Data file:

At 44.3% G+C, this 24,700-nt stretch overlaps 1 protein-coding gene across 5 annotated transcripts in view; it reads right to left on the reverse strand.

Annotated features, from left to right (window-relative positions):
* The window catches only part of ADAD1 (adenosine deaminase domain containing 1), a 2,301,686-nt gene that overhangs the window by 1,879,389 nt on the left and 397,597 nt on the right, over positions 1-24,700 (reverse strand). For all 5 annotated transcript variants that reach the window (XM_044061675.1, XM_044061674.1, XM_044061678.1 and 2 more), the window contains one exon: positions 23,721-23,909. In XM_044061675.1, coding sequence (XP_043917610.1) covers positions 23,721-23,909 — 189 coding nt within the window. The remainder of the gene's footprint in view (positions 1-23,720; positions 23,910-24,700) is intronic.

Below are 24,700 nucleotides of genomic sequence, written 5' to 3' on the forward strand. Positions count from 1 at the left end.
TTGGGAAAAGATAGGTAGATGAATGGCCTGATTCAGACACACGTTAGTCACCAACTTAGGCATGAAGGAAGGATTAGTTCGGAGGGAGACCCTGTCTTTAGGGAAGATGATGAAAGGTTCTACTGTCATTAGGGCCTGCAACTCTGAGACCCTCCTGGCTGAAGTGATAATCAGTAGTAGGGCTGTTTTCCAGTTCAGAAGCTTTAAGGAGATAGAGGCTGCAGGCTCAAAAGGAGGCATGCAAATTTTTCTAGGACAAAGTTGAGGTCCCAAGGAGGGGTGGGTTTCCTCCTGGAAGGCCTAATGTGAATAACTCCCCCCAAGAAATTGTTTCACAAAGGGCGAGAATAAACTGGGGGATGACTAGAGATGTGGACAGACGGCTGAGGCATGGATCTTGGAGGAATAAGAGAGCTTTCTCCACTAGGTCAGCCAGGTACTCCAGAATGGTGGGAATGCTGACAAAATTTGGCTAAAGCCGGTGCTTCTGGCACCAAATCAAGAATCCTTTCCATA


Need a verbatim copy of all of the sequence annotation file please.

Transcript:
At 44.3% G+C, this 24,700-nt stretch overlaps 1 protein-coding gene across 5 annotated transcripts in view; it reads right to left on the reverse strand.

Annotated features, from left to right (window-relative positions):
* The window catches only part of ADAD1 (adenosine deaminase domain containing 1), a 2,301,686-nt gene that overhangs the window by 1,879,389 nt on the left and 397,597 nt on the right, over positions 1-24,700 (reverse strand). For all 5 annotated transcript variants that reach the window (XM_044061675.1, XM_044061674.1, XM_044061678.1 and 2 more), the window contains one exon: positions 23,721-23,909. In XM_044061675.1, coding sequence (XP_043917610.1) covers positions 23,721-23,909 — 189 coding nt within the window. The remainder of the gene's footprint in view (positions 1-23,720; positions 23,910-24,700) is intronic.

Below are 24,700 nucleotides of genomic sequence, written 5' to 3' on the forward strand. Positions count from 1 at the left end.
TTGGGAAAAGATAGGTAGATGAATGGCCTGATTCAGACACACGTTAGTCACCAACTTAGGCATGAAGGAAGGATTAGTTCGGAGGGAGACCCTGTCTTTAGGGAAGATGATGAAAGGTTCTACTGTCATTAGGGCCTGCAACTCTGAGACCCTCCTGGCTGAAGTGATAATCAGTAGTAGGGCTGTTTTCCAGTTCAGAAGCTTTAAGGAGATAGAGGCTGCAGGCTCAAAAGGAGGCATGCAAATTTTTCTAGGACAAAGTTGAGGTCCCAAGGAGGGGTGGGTTTCCTCCTGGAAGGCCTAATGTGAATAACTCCCCCCAAGAAATTGTTTCACAAAGGGCGAGAATAAACTGGGGGATGACTAGAGATGTGGACAGACGGCTGAGGCATGGATCTTGGAGGAATAAGAGAGCTTTCTCCACTAGGTCAGCCAGGTACTCCAGAATGGTGGGAATGCTGACAAAATTTGGCTAAAGCCGGTGCTTCTGGCACCAAATCAAGAATCCTTTCCATA